My guess?...I believe that the number two quarterback on the depth chart come opening weekend for the Falcons is not yet on the Falcons roster.  My belief is that the pro scouting department in Atlanta is zeroing in on a group of backups from other teams that they feel have to the potential to be let go, or at the very least be made available for trade come final cutdown day.  My opinion is it will take a special performance from Dominique Davis to earn that number two job, and I simply don't see that kind of performance coming from him. 

Unfortunately for Davis, I also believe he faces an uphill battle simply making the roster after the teams seventh round investment in Renfree.  I believe Renfree was drafted to be the backup QB if the future, the only question is whether that future will begin next year, or a year or two from now.

4. With the retirement of center Todd McClure and the release of right tackle Tyson Clabo, who's going to start where along the offensive line, and what kind of effect will the changes have on the offense as a whole?

During the Falcons "State of the Franchise" fan event that took place in May, Head coach Mike Smith addressed the changes along the offensive line and offered no concrete answers, and no firm promises other then... "...open, Big competition with the offensive line".  According to Smith, Peter Konz, the second year linemen out of Wisconsin will move out of the right guard  spot he filled in 2012 to his more natural, collegiate position of center, where he's considered the favorite to beat out fourth year player Joe Hawley.  With Konz moving inside to center, the right guard position also becomes up for grabs and will likely come down to Mike Johnson, a former third round pick out of Alabama entering his third year in the league, and Garrett Reynolds, a five year veteran who started five games at the position a season ago.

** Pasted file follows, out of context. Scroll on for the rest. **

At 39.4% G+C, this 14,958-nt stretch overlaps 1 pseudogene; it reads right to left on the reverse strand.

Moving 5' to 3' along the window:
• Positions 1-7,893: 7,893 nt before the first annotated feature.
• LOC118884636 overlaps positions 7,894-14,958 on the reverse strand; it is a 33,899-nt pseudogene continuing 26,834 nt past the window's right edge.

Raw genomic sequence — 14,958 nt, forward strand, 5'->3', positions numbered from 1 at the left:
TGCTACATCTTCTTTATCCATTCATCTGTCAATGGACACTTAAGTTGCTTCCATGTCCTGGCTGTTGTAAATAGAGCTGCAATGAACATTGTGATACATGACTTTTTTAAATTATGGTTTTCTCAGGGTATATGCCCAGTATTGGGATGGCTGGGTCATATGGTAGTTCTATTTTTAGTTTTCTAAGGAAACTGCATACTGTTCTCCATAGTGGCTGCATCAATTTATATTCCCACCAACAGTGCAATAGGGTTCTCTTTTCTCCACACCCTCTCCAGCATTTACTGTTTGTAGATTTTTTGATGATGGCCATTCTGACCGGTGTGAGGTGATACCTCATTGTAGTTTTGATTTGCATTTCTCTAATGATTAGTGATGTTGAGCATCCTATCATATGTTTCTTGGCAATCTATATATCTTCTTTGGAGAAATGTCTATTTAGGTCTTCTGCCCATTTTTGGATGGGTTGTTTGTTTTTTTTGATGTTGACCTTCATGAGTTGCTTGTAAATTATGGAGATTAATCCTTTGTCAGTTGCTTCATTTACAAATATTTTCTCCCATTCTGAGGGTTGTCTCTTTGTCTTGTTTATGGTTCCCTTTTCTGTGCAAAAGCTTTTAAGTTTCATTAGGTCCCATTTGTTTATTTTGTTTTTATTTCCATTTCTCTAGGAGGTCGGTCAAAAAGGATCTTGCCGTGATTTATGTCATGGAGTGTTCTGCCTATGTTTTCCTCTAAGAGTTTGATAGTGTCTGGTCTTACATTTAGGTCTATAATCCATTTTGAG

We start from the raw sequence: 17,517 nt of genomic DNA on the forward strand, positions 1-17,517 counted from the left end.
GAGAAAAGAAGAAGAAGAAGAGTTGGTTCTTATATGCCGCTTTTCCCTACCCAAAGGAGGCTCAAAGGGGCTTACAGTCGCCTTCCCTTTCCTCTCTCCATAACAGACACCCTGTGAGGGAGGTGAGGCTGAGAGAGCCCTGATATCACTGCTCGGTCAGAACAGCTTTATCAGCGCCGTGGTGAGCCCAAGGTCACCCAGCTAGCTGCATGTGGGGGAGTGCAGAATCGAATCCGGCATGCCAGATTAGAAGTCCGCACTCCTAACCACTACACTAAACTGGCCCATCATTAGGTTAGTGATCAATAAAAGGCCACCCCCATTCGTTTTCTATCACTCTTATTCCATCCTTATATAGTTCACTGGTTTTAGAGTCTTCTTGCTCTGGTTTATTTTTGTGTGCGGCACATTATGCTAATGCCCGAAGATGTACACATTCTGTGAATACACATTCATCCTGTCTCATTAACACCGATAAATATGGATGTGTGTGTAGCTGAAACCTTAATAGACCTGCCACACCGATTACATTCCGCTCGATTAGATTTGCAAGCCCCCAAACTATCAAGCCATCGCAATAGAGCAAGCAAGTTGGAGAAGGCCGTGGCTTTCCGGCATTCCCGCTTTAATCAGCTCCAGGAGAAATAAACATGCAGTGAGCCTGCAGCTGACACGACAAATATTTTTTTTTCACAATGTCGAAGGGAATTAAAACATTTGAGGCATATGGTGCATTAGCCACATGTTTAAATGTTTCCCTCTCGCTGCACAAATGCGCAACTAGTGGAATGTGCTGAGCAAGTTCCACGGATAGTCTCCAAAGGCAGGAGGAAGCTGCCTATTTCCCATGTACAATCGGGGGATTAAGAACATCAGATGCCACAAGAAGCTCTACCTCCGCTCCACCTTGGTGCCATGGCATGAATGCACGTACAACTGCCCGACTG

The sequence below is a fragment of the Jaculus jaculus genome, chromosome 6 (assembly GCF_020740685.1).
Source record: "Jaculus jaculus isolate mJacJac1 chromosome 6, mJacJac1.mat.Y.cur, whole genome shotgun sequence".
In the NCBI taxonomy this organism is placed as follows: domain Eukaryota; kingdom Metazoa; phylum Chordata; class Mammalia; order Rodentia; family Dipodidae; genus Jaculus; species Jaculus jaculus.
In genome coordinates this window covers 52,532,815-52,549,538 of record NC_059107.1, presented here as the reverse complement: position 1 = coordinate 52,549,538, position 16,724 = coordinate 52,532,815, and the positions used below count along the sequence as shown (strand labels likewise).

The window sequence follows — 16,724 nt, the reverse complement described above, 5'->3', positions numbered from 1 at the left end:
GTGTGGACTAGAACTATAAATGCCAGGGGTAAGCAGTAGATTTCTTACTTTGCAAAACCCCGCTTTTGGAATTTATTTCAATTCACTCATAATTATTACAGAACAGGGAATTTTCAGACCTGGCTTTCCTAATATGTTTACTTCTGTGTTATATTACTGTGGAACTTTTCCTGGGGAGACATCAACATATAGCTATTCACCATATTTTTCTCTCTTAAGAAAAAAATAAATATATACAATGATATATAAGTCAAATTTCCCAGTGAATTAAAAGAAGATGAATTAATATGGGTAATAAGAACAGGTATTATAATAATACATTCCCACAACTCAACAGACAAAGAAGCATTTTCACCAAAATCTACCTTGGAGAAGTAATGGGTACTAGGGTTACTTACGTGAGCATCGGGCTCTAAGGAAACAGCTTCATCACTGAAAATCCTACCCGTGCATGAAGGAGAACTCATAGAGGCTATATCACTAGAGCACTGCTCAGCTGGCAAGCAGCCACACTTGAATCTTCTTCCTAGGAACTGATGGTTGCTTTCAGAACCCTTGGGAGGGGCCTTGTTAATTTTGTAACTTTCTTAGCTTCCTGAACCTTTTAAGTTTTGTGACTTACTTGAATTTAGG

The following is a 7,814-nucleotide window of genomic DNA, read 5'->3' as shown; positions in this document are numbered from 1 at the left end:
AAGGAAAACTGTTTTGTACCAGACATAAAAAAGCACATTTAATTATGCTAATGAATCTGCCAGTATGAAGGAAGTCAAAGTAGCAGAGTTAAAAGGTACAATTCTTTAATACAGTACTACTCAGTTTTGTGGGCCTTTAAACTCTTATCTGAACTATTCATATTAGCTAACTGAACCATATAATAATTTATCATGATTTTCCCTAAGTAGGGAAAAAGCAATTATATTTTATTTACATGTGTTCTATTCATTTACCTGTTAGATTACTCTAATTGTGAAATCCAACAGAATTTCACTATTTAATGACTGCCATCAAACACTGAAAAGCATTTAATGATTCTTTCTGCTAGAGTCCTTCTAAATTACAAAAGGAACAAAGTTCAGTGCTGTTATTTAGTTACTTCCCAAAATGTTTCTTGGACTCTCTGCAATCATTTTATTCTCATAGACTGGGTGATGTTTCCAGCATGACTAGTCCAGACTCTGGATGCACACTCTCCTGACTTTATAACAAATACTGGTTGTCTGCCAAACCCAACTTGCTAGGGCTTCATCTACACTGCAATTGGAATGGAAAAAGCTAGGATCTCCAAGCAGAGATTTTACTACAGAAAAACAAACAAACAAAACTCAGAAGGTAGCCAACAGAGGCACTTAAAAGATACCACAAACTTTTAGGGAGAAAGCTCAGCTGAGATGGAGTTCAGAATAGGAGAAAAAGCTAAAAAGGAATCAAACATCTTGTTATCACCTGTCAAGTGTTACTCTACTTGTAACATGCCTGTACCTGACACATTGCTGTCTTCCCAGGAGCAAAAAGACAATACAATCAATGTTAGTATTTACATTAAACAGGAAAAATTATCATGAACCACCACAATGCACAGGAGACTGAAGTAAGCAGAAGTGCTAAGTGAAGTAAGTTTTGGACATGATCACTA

Now the man who wins the job at guard will depend somewhat on who ends up starting one spot over at right tackle.  With Tyson Clabo having been released, second year man Lamar Holmes is viewed as the ideal candidate.  He was a third round pick out of Southern Mississippi in 2012 and at 6'5 324 lbs he's has the prototypical frame and long arms to be an ideal starter at the right tackle position.  There are questions however regarding his footwork as well as his somewhat soft temperment, and if the coaching staff feels he still needs to work those issues out before trotting him out with the starting offensive line, the starting gig at tackle will go to Mike Johnson, meaning Garrett Reynolds will win the starting job at right guard pretty much by default. 

Mike Smith didn't come out and say it, but judging upon the players ages, and draft positions, it's pretty safe to say the Falcons brass is hoping it shakes out as Holmes winning the job at right tackle, and Johnson winning the job inside at guard, however it wouldn't be the worst thing either if Reynolds beat out Johnson at guard since it would allow the Falcons to have Johnson backup both positions on the right side. 

No matter how it plays out, to expect a lack of growing pains when you have three new players starting at different positions along the offensive line, is expecting an awful lot.  There's little doubt that in the short term as well as the long term, Peter Konz is a better fit as the starting center as opposed to starting at right guard.  Time finally ran out on longtime starter Todd McClure at center and while the team may miss his leadership, Konz represents a major upgrade from an athletic standpoint. 

As far as the other two positions, Garrett Reynolds is a journeymen linemen, if he's your starter, you probably want to do better, but he won't kill if you give him the proper help and support.  The Falcons want to see Johnson and Holmes step up and claim the jobs as their own, in particular Holmes, who's long arms and pass blocking skills make him the ideal right tackle for a pass first team such as the Falcons.  Mike Johnson was regarded as a potential plug and play guard when he was drafted in the third round out of Alabama in 2009, but his career up until now has been somewhat of a disappointment. 

Reynolds may be the more complete player at this point, but if Johnson can beat him out, it would be great news for new running back Steven Jackson, as Johnson is probably the nastiest run blocking interior linemen on the ball club, and with the departure of Tyson Clabo, who was pretty much regarded as the unit's enforcer, Johnson's mauling style could bring a welcome influx of nastiness to an otherwise soft front five for the Falcons.